Tremont Rally A First Step In Building A More Inclusive Community
In Tremont, a diversity rally’s message on Saturday, Sept. 25 called on residents to listen and say enough is enough.
Tremont High School alum Megan Rahn said the rally is in support of those who have been continually hurt and offended by things that are far too often overlooked.
“By that, I mean the racial injustices go on within our schools, within our community, within our churches, especially in this town of Tremont where we do have a decent amount of adopted children,” Megan said. “This is something that has continued to perpetuate for a long period of time. It’s not just in Tremont, it’s all over the nation and all over the world.”
Megan’s little brother Wensley Rahn, adopted from Haiti, experienced multiple events of racism from his classmates. Pam Rahn, Megan and Wensley’s mother, told attendees about one of those experiences.
“My son who is twelve years old had to navigate some hard things, really starting in third grade when this group of girls wouldn’t play with him,” Pam said. “When they would make up rules just to eliminate him.”
Pam said one of her son’s teachers was there for him - offering her office up any time he wanted to talk. That teacher subsequently held an assembly to educate and deter further behavior.
Fellow Tremont high school alum Lizzy Freidinger wished she had someone of authority there when she experienced racism from her peers. Lizzy speaking earlier at the rally says her peer’s defensive responses to race discussions made her feel isolated. She mentioned racist jokes going unpunished by teachers and peers calling her racial slurs.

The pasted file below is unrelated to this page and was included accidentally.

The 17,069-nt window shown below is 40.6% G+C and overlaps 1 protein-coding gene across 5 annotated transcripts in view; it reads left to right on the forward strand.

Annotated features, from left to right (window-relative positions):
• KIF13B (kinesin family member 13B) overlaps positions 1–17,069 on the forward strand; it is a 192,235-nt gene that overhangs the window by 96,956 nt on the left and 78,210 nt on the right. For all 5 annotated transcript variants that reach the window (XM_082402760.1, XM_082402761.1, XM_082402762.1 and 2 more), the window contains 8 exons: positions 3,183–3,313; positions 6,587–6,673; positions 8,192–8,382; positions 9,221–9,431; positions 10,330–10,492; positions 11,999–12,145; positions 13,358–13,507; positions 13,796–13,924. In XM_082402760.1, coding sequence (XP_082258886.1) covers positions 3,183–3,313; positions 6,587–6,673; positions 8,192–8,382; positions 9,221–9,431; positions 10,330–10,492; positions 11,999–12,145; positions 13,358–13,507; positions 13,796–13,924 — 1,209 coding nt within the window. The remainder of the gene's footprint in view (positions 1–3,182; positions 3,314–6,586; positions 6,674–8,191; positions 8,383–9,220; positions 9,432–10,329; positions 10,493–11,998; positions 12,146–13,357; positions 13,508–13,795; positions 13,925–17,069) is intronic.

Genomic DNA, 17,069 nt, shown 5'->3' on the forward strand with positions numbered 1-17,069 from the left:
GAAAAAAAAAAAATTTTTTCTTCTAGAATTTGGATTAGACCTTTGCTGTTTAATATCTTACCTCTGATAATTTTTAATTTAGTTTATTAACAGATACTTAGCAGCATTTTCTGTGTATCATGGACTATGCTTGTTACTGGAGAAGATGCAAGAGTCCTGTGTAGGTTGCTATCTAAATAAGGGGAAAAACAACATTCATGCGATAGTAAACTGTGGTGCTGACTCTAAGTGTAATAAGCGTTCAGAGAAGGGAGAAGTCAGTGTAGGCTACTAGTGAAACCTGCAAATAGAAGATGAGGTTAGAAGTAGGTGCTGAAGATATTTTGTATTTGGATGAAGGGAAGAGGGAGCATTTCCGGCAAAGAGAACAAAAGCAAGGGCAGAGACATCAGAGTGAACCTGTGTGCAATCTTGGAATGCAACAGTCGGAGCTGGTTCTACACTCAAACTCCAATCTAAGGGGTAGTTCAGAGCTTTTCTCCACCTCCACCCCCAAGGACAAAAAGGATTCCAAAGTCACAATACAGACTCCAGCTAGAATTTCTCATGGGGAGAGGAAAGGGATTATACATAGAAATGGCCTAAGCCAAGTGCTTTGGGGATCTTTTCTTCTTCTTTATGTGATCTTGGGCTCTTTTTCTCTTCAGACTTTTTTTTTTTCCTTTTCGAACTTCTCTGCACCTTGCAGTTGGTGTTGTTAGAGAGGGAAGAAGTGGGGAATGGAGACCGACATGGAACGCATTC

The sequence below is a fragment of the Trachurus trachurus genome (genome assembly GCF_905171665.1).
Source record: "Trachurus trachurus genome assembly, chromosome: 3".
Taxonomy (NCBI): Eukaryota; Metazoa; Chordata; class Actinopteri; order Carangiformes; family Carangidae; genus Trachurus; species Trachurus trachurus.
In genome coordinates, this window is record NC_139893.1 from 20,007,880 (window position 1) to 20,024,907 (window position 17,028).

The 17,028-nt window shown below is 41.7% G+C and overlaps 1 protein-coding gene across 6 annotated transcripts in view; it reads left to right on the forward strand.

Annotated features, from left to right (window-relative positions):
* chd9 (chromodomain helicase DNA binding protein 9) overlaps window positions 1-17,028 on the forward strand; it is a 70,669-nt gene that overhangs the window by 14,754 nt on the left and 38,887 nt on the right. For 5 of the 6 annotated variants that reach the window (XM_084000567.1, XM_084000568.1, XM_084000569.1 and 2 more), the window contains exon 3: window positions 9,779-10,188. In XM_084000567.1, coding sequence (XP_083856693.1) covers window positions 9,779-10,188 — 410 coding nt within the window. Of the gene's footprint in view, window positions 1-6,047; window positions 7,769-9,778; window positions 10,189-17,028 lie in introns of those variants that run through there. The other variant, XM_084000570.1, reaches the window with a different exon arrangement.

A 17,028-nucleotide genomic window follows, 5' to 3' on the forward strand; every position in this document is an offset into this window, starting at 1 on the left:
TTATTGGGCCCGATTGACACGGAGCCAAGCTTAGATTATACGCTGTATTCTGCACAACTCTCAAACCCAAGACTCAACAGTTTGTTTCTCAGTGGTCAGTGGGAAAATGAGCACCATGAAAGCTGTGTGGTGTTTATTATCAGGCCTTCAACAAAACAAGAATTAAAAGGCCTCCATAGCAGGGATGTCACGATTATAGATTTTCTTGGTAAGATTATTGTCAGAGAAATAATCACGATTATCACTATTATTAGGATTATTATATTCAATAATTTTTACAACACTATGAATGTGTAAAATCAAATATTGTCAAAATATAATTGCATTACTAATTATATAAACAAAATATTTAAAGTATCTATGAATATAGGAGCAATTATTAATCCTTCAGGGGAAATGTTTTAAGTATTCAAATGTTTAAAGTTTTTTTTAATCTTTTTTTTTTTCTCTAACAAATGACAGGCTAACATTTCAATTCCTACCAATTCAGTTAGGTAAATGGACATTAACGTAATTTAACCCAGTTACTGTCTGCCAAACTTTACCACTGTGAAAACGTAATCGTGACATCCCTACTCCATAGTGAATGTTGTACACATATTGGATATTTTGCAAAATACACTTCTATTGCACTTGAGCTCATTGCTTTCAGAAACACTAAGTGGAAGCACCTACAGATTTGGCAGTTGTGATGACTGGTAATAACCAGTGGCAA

It wasn’t until college when she found herself in a group of similar identities that she felt community. “Not having to be always on guard,” Lizzy said further to a crowd numbering over fifty.
Other speakers included Peoria Quest educator Lafelda Jones and Peoria Pastor Seth Major speaking on the importance of using education and religion to build bridges and combat racist behavior in America.
During the rally, Megan and Pastor Seth gave a “theological appeal” to Tremont residents. Megan said some residents responded treating the rally as unnecessary and saying racial injustice was a thing of the past.
“There are still chains of injustice on our neighbors...education and housing discrimination, Jim Crow segregation, voter suppression, courtroom disparities, wealth inequality, police profiling, political gerrymandering, and the list goes on and on and on,” Pastor Seth said to attendees. “Even if every single one of these brutal injustices disappears today off the face of this Earth… even the ripple effects of their prior existence would span for generations.”
Over the last year, Megan and the Tremont school system have been talking about what can be done more in embracing different cultures. At the end of the rally, Megan said she and Tremont schools are partnering for a diverse book drive where inclusive books will be added to the school’s library. Megan says the next event furthering community discussions will be in the form of a public forum.
“For people that are not here out of not being supportive I would just say give this a chance to at least listen,” Megan said. “That is what this rally is about… give the opportunity to emphasize and have compassion for your neighbor.”